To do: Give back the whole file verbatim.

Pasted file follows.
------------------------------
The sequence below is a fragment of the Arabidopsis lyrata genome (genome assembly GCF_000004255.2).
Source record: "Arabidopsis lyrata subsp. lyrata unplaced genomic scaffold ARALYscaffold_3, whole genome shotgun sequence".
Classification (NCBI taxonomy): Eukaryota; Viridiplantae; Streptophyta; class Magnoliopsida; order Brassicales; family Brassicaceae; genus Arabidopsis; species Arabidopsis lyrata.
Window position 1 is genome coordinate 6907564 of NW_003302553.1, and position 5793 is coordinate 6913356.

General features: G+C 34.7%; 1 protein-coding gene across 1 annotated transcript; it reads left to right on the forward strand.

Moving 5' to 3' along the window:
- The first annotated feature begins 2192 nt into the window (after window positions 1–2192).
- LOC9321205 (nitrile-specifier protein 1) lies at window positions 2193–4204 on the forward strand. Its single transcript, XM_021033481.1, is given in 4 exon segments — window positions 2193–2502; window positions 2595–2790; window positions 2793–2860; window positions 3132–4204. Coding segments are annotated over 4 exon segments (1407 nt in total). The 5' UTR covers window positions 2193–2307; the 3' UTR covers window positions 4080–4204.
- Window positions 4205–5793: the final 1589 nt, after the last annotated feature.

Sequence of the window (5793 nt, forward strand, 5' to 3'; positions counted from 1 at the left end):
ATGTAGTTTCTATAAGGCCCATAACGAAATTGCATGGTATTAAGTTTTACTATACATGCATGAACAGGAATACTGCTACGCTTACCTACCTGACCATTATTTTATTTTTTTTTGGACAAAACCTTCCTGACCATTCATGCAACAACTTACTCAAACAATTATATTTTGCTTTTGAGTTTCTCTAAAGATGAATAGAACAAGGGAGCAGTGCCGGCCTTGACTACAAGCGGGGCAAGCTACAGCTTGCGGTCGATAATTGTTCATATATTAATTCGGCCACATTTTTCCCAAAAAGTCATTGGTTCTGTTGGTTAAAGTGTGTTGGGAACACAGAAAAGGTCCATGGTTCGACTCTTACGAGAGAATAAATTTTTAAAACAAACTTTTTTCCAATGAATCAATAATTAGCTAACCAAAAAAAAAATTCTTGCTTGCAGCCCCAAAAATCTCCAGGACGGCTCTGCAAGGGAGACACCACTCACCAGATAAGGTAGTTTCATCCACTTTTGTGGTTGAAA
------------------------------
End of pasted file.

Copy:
The sequence below is a fragment of the Arabidopsis lyrata genome (genome assembly GCF_000004255.2).
Source record: "Arabidopsis lyrata subsp. lyrata unplaced genomic scaffold ARALYscaffold_3, whole genome shotgun sequence".
Classification (NCBI taxonomy): Eukaryota; Viridiplantae; Streptophyta; class Magnoliopsida; order Brassicales; family Brassicaceae; genus Arabidopsis; species Arabidopsis lyrata.
Window position 1 is genome coordinate 6907564 of NW_003302553.1, and position 5793 is coordinate 6913356.

General features: G+C 34.7%; 1 protein-coding gene across 1 annotated transcript; it reads left to right on the forward strand.

Moving 5' to 3' along the window:
- The first annotated feature begins 2192 nt into the window (after window positions 1–2192).
- LOC9321205 (nitrile-specifier protein 1) lies at window positions 2193–4204 on the forward strand. Its single transcript, XM_021033481.1, is given in 4 exon segments — window positions 2193–2502; window positions 2595–2790; window positions 2793–2860; window positions 3132–4204. Coding segments are annotated over 4 exon segments (1407 nt in total). The 5' UTR covers window positions 2193–2307; the 3' UTR covers window positions 4080–4204.
- Window positions 4205–5793: the final 1589 nt, after the last annotated feature.

Sequence of the window (5793 nt, forward strand, 5' to 3'; positions counted from 1 at the left end):
ATGTAGTTTCTATAAGGCCCATAACGAAATTGCATGGTATTAAGTTTTACTATACATGCATGAACAGGAATACTGCTACGCTTACCTACCTGACCATTATTTTATTTTTTTTTGGACAAAACCTTCCTGACCATTCATGCAACAACTTACTCAAACAATTATATTTTGCTTTTGAGTTTCTCTAAAGATGAATAGAACAAGGGAGCAGTGCCGGCCTTGACTACAAGCGGGGCAAGCTACAGCTTGCGGTCGATAATTGTTCATATATTAATTCGGCCACATTTTTCCCAAAAAGTCATTGGTTCTGTTGGTTAAAGTGTGTTGGGAACACAGAAAAGGTCCATGGTTCGACTCTTACGAGAGAATAAATTTTTAAAACAAACTTTTTTCCAATGAATCAATAATTAGCTAACCAAAAAAAAAATTCTTGCTTGCAGCCCCAAAAATCTCCAGGACGGCTCTGCAAGGGAGACACCACTCACCAGATAAGGTAGTTTCATCCACTTTTGTGGTTGAAA